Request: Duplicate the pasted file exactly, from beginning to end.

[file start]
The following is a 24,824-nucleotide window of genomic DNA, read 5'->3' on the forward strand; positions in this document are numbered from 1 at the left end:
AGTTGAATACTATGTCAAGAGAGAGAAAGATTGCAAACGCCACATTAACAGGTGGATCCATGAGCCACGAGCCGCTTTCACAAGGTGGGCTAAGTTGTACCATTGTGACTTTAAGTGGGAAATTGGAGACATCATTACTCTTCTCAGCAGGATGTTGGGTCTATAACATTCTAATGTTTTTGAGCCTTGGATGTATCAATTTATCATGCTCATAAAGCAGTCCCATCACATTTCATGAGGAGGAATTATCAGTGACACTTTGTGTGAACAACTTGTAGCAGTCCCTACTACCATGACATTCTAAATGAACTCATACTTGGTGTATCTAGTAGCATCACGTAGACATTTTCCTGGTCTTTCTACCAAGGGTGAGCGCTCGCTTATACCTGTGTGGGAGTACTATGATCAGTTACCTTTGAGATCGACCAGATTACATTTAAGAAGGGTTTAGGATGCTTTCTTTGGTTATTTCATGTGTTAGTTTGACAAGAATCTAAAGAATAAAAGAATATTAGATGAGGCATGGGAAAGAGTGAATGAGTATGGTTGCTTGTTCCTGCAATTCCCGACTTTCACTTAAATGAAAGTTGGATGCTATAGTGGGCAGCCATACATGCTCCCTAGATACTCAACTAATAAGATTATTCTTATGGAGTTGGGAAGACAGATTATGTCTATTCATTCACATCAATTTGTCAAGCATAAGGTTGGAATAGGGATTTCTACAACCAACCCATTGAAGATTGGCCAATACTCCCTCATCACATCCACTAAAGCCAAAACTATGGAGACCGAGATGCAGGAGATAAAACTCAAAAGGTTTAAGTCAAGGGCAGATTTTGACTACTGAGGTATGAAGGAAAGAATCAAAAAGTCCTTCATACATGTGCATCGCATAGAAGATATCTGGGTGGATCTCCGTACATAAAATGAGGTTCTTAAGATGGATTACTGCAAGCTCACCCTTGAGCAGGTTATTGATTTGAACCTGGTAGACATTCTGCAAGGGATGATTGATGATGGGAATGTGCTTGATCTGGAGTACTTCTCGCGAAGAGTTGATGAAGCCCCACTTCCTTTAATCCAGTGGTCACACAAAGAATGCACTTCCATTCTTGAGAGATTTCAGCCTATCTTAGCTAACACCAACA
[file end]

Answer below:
The following is a 24,824-nucleotide window of genomic DNA, read 5'->3' on the forward strand; positions in this document are numbered from 1 at the left end:
AGTTGAATACTATGTCAAGAGAGAGAAAGATTGCAAACGCCACATTAACAGGTGGATCCATGAGCCACGAGCCGCTTTCACAAGGTGGGCTAAGTTGTACCATTGTGACTTTAAGTGGGAAATTGGAGACATCATTACTCTTCTCAGCAGGATGTTGGGTCTATAACATTCTAATGTTTTTGAGCCTTGGATGTATCAATTTATCATGCTCATAAAGCAGTCCCATCACATTTCATGAGGAGGAATTATCAGTGACACTTTGTGTGAACAACTTGTAGCAGTCCCTACTACCATGACATTCTAAATGAACTCATACTTGGTGTATCTAGTAGCATCACGTAGACATTTTCCTGGTCTTTCTACCAAGGGTGAGCGCTCGCTTATACCTGTGTGGGAGTACTATGATCAGTTACCTTTGAGATCGACCAGATTACATTTAAGAAGGGTTTAGGATGCTTTCTTTGGTTATTTCATGTGTTAGTTTGACAAGAATCTAAAGAATAAAAGAATATTAGATGAGGCATGGGAAAGAGTGAATGAGTATGGTTGCTTGTTCCTGCAATTCCCGACTTTCACTTAAATGAAAGTTGGATGCTATAGTGGGCAGCCATACATGCTCCCTAGATACTCAACTAATAAGATTATTCTTATGGAGTTGGGAAGACAGATTATGTCTATTCATTCACATCAATTTGTCAAGCATAAGGTTGGAATAGGGATTTCTACAACCAACCCATTGAAGATTGGCCAATACTCCCTCATCACATCCACTAAAGCCAAAACTATGGAGACCGAGATGCAGGAGATAAAACTCAAAAGGTTTAAGTCAAGGGCAGATTTTGACTACTGAGGTATGAAGGAAAGAATCAAAAAGTCCTTCATACATGTGCATCGCATAGAAGATATCTGGGTGGATCTCCGTACATAAAATGAGGTTCTTAAGATGGATTACTGCAAGCTCACCCTTGAGCAGGTTATTGATTTGAACCTGGTAGACATTCTGCAAGGGATGATTGATGATGGGAATGTGCTTGATCTGGAGTACTTCTCGCGAAGAGTTGATGAAGCCCCACTTCCTTTAATCCAGTGGTCACACAAAGAATGCACTTCCATTCTTGAGAGATTTCAGCCTATCTTAGCTAACACCAACA